Federal Reserve says big banks underestimate risks

A sign for Wall St. is shown outside the New York Stock Exchange, Monday, July 15, 2013 in New York. World stock markets wavered between gains and losses Wednesday July 17, 2013 as investors remained cautious ahead of testimony from U.S. Federal Reserve Chairman Ben Bernanke. (AP Photo/Mark Lennihan) Mark Lennihan

WASHINGTON The Federal Reserve says America's largest banks need to do a better job of determining how much capital they need to cushion against a future crisis.

The Fed says a study shows that banks have made progress in preparing for stresses like those brought by the 2008 financial crisis. But it says banks must go further by accounting for specific risks that relate to their business activities.

"A key lesson from the recent financial crisis is that many financial companies simply failed to adequately identify the potential exposures and risks stemming from their firm-wide activities....," the central bank said in the study. "But more importantly, many companies failed to consider the full scale and scope of exposures, and to analyze how the size and risk characteristics of their exposures and business activities might evolve as economic and market conditions changed."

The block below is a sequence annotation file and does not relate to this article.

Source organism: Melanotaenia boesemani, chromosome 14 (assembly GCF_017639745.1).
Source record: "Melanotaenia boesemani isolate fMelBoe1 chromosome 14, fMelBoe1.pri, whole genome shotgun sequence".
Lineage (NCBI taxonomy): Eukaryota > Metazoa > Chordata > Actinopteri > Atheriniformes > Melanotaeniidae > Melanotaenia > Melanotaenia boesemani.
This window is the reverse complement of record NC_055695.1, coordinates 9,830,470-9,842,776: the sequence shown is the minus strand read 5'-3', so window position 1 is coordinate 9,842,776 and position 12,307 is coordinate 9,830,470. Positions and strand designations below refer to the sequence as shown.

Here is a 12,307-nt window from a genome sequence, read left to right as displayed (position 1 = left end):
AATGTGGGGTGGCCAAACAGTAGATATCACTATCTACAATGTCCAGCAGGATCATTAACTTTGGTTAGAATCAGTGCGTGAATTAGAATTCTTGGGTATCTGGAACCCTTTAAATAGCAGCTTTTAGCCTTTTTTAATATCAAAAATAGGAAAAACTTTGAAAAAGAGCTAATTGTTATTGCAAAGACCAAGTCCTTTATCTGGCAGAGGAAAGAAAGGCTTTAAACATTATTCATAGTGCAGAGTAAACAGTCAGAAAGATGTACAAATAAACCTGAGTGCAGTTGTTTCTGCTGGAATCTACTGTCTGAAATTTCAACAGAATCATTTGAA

The Fed has been conducting annual stress tests on the biggest banks since 2009. The next round will include the 18 largest banks and an additional 12 firms that will participate for the first time next year.

The report comes as President Barack Obama is meeting with banking regulators for a status report as the five-year anniversary of the financial crisis approaches.

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